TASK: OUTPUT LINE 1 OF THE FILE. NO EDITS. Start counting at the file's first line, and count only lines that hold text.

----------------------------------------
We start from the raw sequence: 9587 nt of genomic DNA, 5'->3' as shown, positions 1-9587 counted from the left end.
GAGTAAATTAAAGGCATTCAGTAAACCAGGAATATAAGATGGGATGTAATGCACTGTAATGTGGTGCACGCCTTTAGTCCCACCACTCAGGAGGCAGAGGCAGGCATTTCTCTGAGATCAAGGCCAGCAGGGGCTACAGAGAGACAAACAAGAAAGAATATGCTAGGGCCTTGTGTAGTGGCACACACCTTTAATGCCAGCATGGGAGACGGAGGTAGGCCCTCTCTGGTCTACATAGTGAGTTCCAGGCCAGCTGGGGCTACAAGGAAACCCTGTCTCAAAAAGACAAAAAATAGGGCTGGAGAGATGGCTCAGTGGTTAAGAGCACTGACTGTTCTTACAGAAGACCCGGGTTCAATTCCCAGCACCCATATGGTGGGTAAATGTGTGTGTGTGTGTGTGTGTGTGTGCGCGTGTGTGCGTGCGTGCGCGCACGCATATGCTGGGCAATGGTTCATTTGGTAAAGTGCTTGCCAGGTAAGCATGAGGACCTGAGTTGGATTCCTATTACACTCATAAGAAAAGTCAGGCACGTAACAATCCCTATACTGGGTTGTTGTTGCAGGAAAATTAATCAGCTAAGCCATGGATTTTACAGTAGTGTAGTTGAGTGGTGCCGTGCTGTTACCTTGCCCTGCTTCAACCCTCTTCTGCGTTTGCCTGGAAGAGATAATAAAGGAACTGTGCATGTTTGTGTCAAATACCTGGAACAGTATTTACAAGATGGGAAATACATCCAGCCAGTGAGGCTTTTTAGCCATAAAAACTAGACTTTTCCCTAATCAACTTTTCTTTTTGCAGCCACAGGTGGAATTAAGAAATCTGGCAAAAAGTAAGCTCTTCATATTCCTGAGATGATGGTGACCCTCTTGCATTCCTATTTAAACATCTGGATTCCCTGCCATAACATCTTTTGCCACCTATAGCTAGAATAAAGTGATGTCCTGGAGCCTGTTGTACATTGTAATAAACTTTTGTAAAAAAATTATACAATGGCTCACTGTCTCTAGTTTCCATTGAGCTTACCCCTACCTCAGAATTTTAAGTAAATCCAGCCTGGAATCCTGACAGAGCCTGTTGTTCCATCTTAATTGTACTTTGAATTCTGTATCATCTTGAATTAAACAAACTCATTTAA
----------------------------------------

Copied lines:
We start from the raw sequence: 9587 nt of genomic DNA, 5'->3' as shown, positions 1-9587 counted from the left end.